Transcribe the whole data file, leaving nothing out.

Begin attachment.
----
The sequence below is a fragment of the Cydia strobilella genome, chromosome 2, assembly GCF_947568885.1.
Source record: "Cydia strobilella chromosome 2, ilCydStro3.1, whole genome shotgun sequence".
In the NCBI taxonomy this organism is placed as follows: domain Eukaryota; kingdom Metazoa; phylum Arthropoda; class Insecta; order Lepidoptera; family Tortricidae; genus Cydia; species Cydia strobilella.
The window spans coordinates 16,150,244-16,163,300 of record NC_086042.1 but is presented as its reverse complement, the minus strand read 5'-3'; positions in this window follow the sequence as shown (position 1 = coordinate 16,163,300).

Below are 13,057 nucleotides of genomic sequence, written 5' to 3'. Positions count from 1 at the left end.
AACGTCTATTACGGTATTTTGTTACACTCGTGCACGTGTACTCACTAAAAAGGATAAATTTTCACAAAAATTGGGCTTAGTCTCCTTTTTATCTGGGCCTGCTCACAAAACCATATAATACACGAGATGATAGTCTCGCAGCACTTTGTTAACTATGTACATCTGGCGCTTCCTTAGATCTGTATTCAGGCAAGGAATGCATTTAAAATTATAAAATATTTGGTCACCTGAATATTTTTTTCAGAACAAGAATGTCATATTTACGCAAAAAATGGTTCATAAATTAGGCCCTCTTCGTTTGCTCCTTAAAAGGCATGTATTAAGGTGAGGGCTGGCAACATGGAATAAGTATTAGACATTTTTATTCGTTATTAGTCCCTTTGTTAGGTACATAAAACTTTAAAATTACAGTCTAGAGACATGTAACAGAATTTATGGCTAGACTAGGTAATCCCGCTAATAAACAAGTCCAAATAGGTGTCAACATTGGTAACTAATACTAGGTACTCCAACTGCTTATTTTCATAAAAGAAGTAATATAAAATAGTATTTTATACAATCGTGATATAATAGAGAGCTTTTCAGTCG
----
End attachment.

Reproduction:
The sequence below is a fragment of the Cydia strobilella genome, chromosome 2, assembly GCF_947568885.1.
Source record: "Cydia strobilella chromosome 2, ilCydStro3.1, whole genome shotgun sequence".
In the NCBI taxonomy this organism is placed as follows: domain Eukaryota; kingdom Metazoa; phylum Arthropoda; class Insecta; order Lepidoptera; family Tortricidae; genus Cydia; species Cydia strobilella.
The window spans coordinates 16,150,244-16,163,300 of record NC_086042.1 but is presented as its reverse complement, the minus strand read 5'-3'; positions in this window follow the sequence as shown (position 1 = coordinate 16,163,300).

Below are 13,057 nucleotides of genomic sequence, written 5' to 3'. Positions count from 1 at the left end.
AACGTCTATTACGGTATTTTGTTACACTCGTGCACGTGTACTCACTAAAAAGGATAAATTTTCACAAAAATTGGGCTTAGTCTCCTTTTTATCTGGGCCTGCTCACAAAACCATATAATACACGAGATGATAGTCTCGCAGCACTTTGTTAACTATGTACATCTGGCGCTTCCTTAGATCTGTATTCAGGCAAGGAATGCATTTAAAATTATAAAATATTTGGTCACCTGAATATTTTTTTCAGAACAAGAATGTCATATTTACGCAAAAAATGGTTCATAAATTAGGCCCTCTTCGTTTGCTCCTTAAAAGGCATGTATTAAGGTGAGGGCTGGCAACATGGAATAAGTATTAGACATTTTTATTCGTTATTAGTCCCTTTGTTAGGTACATAAAACTTTAAAATTACAGTCTAGAGACATGTAACAGAATTTATGGCTAGACTAGGTAATCCCGCTAATAAACAAGTCCAAATAGGTGTCAACATTGGTAACTAATACTAGGTACTCCAACTGCTTATTTTCATAAAAGAAGTAATATAAAATAGTATTTTATACAATCGTGATATAATAGAGAGCTTTTCAGTCG